Part 4: The Cholinergic Toxidrome
Section 11: Management of the Cholinergic Toxidrome Management Strategy 1: Prevention of Secondary Exposure
Course: WB 1098
CE Original Date: October 16, 2007
CE Renewal Date: October 16, 2010
CE Expiration Date: October 16, 2012
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Persons contaminated with toxic cholinesterase inhibiting substances pose a risk to those around them (e.g., prehospital responders, hospital staff, visitors, other patients) that may become secondarily exposed. (Hammond, Merritt et al. 1989; Geller, Singleton et al. 2001; Horton, Berkowitz et al. 2003)
The first priority in managing patients is to prevent secondary exposure and injury to others.
This secondary exposure may occur from direct contact or off-gassing from
- Regurgitated stomach contents containing the ingested chemical. (Geller, Singleton et al. 2001; U.S. Occupational Safety and Health Administration 2005)
- The chemical on the victim’s skin, hair, or clothing. (Okumura, Suzuki et al. 2000; Horton, Berkowitz et al. 2003)
- The contaminated vehicle (or its contents) in which the patient was transported.
A 40-year-old man was brought to the emergency department by a friend approximately 20 minutes after ingesting a concentrated solution of veterinary insecticide. (Geller, Singleton et al. 2001) The patient had profuse oral and bronchial secretions, vomiting, bronchospasm, and respiratory distress. The friend also was beginning to show symptoms. Neither had been decontaminated prior to hospital arrival, nor was either decontaminated in the emergency department.
Three emergency department staff exposed to the patient began to show symptoms typical of cholinesterase inhibitor toxicity within an hour of the patient’s arrival. All required antidotal treatment. One sickened staff member had to be intubated, and was hospitalized for 9 days. The other two had to be kept in the hospital for 12 hours and overnight, respectively.
If patients have only been exposed to cholinesterase inhibitor vapor, there is no risk of secondary exposure.
Toxic vapors may become trapped in clothing. Subsequent off-gassing has been reported to expose healthcare workers. (Okumura, Takasu et al. 1996) At the very least, such patients should have their clothing removed and properly stored in sealed containers.
The five key strategies that can be used to control secondary contamination include:
- Using personal protective equipment (PPE).
- Carrying out initial assessment and decontamination outdoors or in a room with separate ventilation to the outside (This ventilation should be carried out in such a manner that it does not itself create an exposure risk. Filtering of ventilated air should be considered.).
- Isolating the patient from other patients, staff, and visitors.
- Removing the patient’s clothing.
- Decontaminating the patient.
These tactics are well explained in the document, OSHA Best Practices for Hospital-Based First Receivers of Victims from Mass Casualty Incidents Involving the Release of Hazardous Substances, (2005) U.S. Occupational Safety and Health Administration. It can be downloaded at no charge from: http://www.osha.gov/dts/osta/bestpractices/html/hospital_firstreceivers.htmlexternal icon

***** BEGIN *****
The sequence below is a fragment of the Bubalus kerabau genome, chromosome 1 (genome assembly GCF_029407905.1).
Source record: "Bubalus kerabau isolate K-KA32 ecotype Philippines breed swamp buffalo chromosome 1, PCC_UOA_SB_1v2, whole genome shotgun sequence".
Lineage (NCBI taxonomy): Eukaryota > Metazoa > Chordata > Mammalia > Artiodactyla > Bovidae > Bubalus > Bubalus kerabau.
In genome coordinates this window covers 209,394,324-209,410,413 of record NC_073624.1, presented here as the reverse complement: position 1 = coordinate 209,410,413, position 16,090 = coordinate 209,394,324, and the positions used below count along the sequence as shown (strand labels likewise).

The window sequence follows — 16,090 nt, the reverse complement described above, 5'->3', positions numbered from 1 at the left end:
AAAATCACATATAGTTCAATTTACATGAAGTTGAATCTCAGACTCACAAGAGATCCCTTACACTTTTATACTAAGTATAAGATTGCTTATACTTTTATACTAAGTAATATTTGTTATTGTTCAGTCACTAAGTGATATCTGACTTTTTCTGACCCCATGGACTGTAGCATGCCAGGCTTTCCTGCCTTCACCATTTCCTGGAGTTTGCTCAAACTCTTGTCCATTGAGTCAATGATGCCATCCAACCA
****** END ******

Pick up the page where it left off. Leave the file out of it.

Note: It has been said that removing clothing will remove up to 80% of chemical contaminants. However, it has been difficult to verify this, (McMullen 1996) and empirical evidence to support this assertion was not located during the literature search for this case study.
There has been some diversity of opinion as to whether bleach solution (0.5% hypochlorite), water, or soapy water is the best decontamination fluid for use in cases of topical cholinesterase inhibitor exposure.
Some have recommended a 10:1 solution of household bleach (0.5% sodium hypochlorite). The reasoning for this is that this solution is alkaline and organophosphorus compounds hydrolyze faster at an alkaline pH. (Leikin, Thomas et al. 2002) One concern about the use of bleach is that it injures skin or eyes, facilitating absorption of the toxicant. Another issue is that bleach solution has to be freshly made daily or it loses its potency. (Levitin, Siegelson et al. 2003) Hurst warns against the use of hypochlorite in abdominal or open-chest wounds, on exposed nervous tissue, or in the eye. (Hurst 1997)
Others have reported that water or soapy water is very effective. (Trapp 1985)
PROBABLY MORE IMPORTANT THAN THE SPECIFIC DECONTAMINATION FLUID USED, IS THE RAPIDITY WITH WHICH IT IS APPLIED. (Trapp 1985), (Hurst 1997)
Most data on this subject appears to be derived from studies with chemical warfare nerve agents. See, for example, the table below.
|Time Delay between Exposure and Initiation of Decontamination||Estimated Survival Rate|
Van Hooidonk et al. (van Hooidonk, Ceulen et al. 1983) in experiments found that in Guinea pigs dermally exposed to VX and Soman, survival was better with soapy water. Interestingly, salad oil was also effective if used promptly. However, mortality after decontamination with each of these solutions increased substantially if decontamination was delayed more than 4 minutes. See the table below.
|Decontamination Fluid||Delay Time (min.)||Mortality|
|VX (mg)||Soman (mg)|
* Concentration not specified
§ Authors indicated that plain water was as effective as soapy water
- Patients suffering from cholinesterase inhibitor poisoning can secondarily expose others in their proximity because of contaminated skin, clothing, hair, or emesis.
- Caregivers should be prepared to protect themselves with appropriate personal protective equipment (PPE), isolate such patients, and decontaminate them.
- Rapidity of decontamination can be a crucial determinant of survival in skin exposures.